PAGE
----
Fashion: Paris and Vassar

Fashion: Paris and Vassar

I’ve had strong feelings about personal style since age three. Around that time, a relative bought me a small, white t-shirt emblazoned with a bunny. If I remember correctly, there was nothing remarkable about it, but apparently my younger self valued simplicity. I decided I wanted to wear the shirt every single day, and if either of my parents denied me this request (as clothes, especially those worn by toddlers, require frequent washings), I screamed – often to the point where my mother feared what our neighbors might think of her parenting skills. To remedy the situation and preserve her reputation, she threw out the garment, which I believed lost until recently. I imagine that right now, it’s sitting in a landfill – below the Gameboys I played with far too often – stained and ripped, the rabbit I so revered marred beyond recognition by wear and tear. I’m over it… for the most part.

Nowadays, getting dressed usually doesn’t make me cry. It is, however, still a deeply personal process for me. Whatever I select reflects my level of comfort in my environment and confidence on any given day. Let me explain.

If you know me, you’re probably aware that I studied abroad in Paris this fall. Since arriving back on campus, I’ve been asked, “How was your semester abroad?” approximately 183 times (upon last count). Because of its ubiquity in my conversations, I’ve developed a stock response: I learned a lot, but it proved a difficult semester for myriad reasons. One of those reasons was that I didn’t feel comfortable dressing in a way that reflected my personality. Paris stole my metaphorical bunny shirt, and I floundered.

Part of this had to do with the fact that I was living in a city for the first time and had to adapt my wardrobe for safety reasons. As a twenty-year-old woman, I often have the sneaking suspicion that the moment I enter an urban area, a red neon sign lights up on my back reading, “PAY ATTENTION TO ME! THAT MEANS YOU, STRANGE MEN! ESPECIALLY THOSE WHO COULD EASILY BE MY FATHER!” During one instance where this message was apparently burning bright behind me, I was wearing one of my favorite shirts – a (bunny-less) white, sleeveless crop top with a high neck. Enjoying the confidence that a great outfit lends me, I was strolling along the sidewalk immersed in conversation with a friend when a group of men began to meow at me – a literal catcall. Because of this bizarre instance and several others like it, I opted to dress in a more non-descript manner for the duration of my time in Paris. Unfortunately, I still received unwanted attention, and the joy I derived from dressing myself creatively got stuffed away in a drawer with some of my better mesh tops.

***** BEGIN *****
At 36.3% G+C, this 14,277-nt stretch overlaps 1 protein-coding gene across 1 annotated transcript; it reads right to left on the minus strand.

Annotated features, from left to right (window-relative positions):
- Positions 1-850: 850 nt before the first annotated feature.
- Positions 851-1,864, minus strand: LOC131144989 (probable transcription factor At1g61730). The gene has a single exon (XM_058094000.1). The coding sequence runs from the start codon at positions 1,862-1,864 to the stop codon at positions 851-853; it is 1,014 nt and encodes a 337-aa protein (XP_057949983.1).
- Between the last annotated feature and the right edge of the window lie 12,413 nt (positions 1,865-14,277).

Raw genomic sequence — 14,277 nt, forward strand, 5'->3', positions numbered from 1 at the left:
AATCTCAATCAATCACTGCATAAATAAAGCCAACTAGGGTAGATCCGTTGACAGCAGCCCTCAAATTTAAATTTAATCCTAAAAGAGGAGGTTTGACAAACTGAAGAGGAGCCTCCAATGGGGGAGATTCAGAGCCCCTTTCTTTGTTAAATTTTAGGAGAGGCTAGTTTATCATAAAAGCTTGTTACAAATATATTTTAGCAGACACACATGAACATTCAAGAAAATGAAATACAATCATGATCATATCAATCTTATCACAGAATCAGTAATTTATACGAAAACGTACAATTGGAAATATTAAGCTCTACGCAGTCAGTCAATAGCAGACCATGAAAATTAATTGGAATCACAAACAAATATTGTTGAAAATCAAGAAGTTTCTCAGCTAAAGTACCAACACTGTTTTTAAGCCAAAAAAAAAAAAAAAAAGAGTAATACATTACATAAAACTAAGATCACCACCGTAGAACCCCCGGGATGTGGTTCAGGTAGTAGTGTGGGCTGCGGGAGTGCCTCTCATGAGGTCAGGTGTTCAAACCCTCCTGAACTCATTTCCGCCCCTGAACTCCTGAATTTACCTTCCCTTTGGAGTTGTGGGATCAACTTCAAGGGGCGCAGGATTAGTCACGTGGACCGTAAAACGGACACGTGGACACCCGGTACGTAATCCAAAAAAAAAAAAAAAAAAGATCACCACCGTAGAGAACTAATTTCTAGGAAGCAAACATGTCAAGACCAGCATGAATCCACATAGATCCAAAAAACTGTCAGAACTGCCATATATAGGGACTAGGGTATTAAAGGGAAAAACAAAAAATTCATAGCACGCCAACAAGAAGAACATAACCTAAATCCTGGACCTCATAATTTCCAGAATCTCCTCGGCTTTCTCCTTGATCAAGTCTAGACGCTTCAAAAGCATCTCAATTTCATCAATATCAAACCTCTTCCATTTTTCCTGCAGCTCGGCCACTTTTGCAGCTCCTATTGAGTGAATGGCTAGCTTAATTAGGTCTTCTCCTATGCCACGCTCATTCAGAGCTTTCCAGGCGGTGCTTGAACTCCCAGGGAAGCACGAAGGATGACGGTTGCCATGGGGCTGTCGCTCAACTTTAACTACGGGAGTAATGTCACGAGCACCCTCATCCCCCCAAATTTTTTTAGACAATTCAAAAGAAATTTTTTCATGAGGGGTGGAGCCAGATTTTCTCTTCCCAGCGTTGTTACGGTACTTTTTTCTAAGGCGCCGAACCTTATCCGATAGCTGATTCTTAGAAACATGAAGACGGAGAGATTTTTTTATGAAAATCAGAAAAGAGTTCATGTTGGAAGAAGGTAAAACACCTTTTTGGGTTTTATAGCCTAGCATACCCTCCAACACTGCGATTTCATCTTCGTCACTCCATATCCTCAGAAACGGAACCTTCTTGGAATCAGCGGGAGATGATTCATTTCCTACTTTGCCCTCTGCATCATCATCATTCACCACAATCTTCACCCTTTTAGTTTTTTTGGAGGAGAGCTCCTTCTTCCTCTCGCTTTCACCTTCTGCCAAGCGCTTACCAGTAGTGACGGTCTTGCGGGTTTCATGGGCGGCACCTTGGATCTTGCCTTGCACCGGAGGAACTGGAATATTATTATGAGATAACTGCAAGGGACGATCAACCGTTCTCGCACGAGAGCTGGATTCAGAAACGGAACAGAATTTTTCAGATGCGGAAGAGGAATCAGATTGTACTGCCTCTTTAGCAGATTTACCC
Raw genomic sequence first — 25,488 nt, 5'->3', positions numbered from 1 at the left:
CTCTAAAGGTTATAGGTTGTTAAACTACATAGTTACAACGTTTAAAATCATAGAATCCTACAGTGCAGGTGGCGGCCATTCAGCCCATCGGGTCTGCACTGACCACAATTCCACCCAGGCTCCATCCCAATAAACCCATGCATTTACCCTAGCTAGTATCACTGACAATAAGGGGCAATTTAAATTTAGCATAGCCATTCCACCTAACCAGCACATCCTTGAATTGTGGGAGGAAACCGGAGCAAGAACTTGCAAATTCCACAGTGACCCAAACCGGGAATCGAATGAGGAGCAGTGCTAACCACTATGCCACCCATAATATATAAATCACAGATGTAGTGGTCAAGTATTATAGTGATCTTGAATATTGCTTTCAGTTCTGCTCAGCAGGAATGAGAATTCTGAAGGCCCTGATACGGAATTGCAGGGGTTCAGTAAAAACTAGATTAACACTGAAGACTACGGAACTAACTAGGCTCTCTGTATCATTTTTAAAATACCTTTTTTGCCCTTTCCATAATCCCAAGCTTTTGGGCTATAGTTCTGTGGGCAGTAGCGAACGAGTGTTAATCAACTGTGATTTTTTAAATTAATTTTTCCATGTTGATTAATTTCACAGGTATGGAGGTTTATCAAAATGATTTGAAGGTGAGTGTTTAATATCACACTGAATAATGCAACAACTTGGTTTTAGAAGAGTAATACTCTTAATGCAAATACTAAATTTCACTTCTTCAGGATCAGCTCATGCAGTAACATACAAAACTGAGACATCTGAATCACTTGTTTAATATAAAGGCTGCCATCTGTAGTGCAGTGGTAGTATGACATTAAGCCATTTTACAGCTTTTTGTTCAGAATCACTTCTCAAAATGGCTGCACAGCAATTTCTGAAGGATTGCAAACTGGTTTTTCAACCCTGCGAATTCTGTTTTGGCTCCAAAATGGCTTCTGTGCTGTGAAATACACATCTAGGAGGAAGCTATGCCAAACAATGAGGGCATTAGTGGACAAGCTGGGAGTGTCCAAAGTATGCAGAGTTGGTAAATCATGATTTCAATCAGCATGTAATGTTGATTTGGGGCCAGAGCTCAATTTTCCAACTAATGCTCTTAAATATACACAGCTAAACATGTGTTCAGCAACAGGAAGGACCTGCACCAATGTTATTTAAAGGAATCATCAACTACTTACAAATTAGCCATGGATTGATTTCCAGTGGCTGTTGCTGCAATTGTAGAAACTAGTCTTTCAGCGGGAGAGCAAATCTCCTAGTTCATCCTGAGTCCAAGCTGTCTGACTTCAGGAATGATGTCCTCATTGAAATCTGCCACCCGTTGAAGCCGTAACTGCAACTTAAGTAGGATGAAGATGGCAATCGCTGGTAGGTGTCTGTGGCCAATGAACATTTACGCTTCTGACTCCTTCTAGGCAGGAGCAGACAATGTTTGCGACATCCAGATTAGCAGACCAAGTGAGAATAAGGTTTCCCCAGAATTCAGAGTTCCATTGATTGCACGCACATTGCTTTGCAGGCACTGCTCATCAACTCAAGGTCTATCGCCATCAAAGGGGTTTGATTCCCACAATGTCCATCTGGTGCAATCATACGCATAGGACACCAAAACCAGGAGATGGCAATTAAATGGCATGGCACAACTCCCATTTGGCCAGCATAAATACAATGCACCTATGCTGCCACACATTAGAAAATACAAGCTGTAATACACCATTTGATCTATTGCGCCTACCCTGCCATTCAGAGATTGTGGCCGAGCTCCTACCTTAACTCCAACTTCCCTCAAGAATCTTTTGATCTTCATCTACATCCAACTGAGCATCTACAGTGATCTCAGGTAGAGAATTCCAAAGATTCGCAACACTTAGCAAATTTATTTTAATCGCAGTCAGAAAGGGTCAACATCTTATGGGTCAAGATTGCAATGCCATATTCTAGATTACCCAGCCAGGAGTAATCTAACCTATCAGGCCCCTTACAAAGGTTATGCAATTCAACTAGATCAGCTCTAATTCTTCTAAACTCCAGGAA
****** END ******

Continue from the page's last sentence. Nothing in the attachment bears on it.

Paris is also the fashion capital of the world – but not for my kind of fashion. Surrounding me on the streets were women adorned in tailored black pants and fitted collared shirts, red lipstick painted impeccably on their plump lips. They were the epitome of glamor and restraint. I, on the other hand, wore velvet like it was going out of style (god forbid) and habitually made the wings of my eyeliner thick enough to suspend me into the air. One day, in an attempt to better fit in, I nearly bought Zara out of their most basic attire. Soon, I wore black turtlenecks on a bi-weekly basis. I blended in better – and weirdly, looked a lot like Steve Jobs – but felt no happier. (For an excellent montage that runs parallel to my experience, please watch What a Girl Wants, filmed during Amanda Bynes’ prime. Her stodgy British peers bare a strong resemblance to my reserved Parisian ones. Unlike Amanda, though, I didn’t have a hunky boy with an accent to tell me I was ‘born to stand out.’).

Now that I’m back at Vassar, I finally feel capable of dressing the way I wish to. For one, I’m safe enough on campus to choose to stand out (which I relish – to paraphrase a recent Yak, the Deece is a place to see and be seen). I also take comfort in the fact that, on any given day, there will probably be someone dressed more absurdly than I am. So, bring on the ironic baseball hats and lingerie-worn-as-clothes. I’m ready to get weird – sub-zero temperatures be damned.

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